The phrase “expected to rise higher this year over last” is definitely a mess. You would never say that prices “rise higher.” They either just rise, or they just ARE higher. I’m also not sure why we would use “over last” instead of “than last.”

The placement of “more” is also really confusing. “More” modifies “pay about \$5 a barrel”, and there’s no good reason to stick the word “more” so far away from the phrase it logically modifies.

But for whatever it’s worth: “they” still seems to refer perfectly reasonably to “refiners.” And the word “did” replaces the verb “pay” (or “paid”, since “did” is past tense). So those things are OK.

But I don’t think we can get over the silly placement of “more” and the "rise higher" mess at the beginning of the sentence. So (B) is out.

Quote:
(C) Expectations are for heating-oil prices to be higher this year than last year's because refiners are paying about \$5 a barrel for crude oil more than they did

(C) has a couple of problems right in the beginning of the sentence. First of all, I can’t understand why we would say “expectations are for… prices to be higher this year.” That’s a horribly indirect way to say that “prices are expected to be higher.” The prices are the focus of the sentence, and it’s best if the prices are the grammatical subject of the sentence.

The comparison is also pretty goofy. “… heating-oil prices to be higher this year than last year’s…” The problem here is the possessive “last year’s.” We could say something like “this year’s prices are higher than last year’s”, or we could say that “prices are higher this year than last year.” But it makes no sense to say that “prices are higher this year than last year’s.”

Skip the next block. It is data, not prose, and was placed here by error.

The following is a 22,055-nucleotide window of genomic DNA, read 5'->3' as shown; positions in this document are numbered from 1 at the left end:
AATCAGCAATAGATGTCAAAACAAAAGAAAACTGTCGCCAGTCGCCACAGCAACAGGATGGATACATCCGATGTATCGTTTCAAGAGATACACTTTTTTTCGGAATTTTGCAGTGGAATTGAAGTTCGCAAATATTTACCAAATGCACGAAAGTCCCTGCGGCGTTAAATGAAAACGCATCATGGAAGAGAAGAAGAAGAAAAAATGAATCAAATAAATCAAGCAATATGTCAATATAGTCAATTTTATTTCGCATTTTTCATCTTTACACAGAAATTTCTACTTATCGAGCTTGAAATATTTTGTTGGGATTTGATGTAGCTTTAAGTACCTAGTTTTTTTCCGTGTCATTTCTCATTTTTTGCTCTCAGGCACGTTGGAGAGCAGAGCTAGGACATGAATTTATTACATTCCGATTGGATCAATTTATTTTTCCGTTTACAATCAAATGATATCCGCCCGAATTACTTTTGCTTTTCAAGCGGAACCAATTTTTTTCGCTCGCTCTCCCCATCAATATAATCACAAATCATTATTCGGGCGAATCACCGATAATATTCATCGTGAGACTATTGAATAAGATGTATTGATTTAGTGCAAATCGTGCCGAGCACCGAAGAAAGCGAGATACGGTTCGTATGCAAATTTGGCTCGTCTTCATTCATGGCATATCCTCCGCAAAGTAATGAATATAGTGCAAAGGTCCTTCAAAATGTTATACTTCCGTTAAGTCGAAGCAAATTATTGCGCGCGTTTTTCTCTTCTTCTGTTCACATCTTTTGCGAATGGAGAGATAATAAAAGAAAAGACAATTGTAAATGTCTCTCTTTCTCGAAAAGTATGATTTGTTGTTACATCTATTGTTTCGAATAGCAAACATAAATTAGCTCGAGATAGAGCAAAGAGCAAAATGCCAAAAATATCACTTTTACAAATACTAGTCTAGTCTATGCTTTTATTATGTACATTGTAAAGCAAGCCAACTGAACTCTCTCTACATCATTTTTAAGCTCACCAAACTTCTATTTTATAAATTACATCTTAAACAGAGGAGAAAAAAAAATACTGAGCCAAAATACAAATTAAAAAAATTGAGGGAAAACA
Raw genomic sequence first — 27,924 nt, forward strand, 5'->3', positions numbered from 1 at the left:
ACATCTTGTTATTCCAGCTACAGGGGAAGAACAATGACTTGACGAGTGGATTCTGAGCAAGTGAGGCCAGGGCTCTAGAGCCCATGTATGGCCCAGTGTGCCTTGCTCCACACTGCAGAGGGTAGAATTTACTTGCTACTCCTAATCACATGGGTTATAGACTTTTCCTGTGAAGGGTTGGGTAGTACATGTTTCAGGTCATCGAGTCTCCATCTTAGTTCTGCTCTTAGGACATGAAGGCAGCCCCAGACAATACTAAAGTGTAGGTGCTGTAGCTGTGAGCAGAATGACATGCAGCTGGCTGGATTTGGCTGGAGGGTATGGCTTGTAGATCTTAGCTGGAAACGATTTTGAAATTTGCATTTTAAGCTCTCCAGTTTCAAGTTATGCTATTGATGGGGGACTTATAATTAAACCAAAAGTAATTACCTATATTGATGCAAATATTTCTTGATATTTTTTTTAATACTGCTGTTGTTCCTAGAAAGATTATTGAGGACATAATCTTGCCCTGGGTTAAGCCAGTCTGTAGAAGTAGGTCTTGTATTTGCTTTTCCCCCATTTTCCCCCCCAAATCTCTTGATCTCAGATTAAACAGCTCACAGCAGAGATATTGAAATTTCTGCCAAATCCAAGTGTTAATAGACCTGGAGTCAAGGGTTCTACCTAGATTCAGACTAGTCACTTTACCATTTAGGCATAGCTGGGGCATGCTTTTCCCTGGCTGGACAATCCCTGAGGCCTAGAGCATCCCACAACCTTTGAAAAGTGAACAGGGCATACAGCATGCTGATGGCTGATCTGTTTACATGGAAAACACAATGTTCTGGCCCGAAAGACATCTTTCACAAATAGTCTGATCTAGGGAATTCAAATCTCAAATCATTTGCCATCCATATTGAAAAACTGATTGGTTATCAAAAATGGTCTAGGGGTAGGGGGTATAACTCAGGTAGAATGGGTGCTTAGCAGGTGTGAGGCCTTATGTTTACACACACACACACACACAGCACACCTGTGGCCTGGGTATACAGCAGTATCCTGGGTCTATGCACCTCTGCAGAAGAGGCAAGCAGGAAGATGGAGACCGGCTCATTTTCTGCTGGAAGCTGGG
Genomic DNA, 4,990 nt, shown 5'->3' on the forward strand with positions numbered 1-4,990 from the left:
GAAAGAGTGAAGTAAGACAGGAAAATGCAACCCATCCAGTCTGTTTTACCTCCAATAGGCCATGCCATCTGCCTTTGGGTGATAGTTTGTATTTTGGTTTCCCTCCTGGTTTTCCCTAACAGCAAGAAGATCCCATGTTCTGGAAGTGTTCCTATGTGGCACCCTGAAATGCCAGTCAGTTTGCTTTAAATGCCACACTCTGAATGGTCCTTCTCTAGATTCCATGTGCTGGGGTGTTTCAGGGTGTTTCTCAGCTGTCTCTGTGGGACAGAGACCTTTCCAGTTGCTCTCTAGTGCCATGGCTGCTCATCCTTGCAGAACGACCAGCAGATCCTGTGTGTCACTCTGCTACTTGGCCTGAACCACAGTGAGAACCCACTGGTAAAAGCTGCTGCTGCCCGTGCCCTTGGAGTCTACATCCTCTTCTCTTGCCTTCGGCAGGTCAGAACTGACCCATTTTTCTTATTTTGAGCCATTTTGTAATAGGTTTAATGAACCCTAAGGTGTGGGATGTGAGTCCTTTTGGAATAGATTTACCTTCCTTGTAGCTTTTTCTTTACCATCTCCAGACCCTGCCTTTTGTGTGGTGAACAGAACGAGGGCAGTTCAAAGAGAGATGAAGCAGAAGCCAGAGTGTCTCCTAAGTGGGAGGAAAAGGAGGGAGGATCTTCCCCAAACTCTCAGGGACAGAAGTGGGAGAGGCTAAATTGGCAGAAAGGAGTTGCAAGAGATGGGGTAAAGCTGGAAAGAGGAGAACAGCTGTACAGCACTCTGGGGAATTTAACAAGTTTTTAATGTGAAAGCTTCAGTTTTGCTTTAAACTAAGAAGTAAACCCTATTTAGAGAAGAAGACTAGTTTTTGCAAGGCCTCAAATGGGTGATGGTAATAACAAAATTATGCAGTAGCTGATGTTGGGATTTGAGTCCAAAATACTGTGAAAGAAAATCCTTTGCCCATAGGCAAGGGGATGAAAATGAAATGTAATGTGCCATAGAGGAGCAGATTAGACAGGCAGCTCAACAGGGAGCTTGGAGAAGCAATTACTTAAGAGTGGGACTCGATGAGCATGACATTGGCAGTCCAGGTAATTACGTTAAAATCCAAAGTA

So (C) is gone.

Quote:
(D) It is the expectation that heating-oil prices will be higher this year over last because refiners are paying about \$5 a barrel more for crude oil now than what they were

Like (C), (D) starts with an unnecessarily wordy expression: “it is the expectation that heating-oil prices will be higher this year…”. That’s not WRONG, exactly, but it’s definitely a crappier way to say “prices are expected to be higher this year…”

There’s also a problem with the phrase “higher this year over last.” You could say that prices were “higher this year than last”, but I can’t understand why we would use “over” in this context.

We also have an extra word that muddies the end of the underlined portion: “refiners are paying… more for crude oil now than what they were last year.” There’s absolutely no reason to include the word “what” in this sentence: “than they were last year” is enough by itself.

That’s enough to let us cross out (D).

Quote:
(E) It is the expected that heating-oil prices will rise higher this year than last year's because refiners pay about \$5 a barrel for crude oil more than they did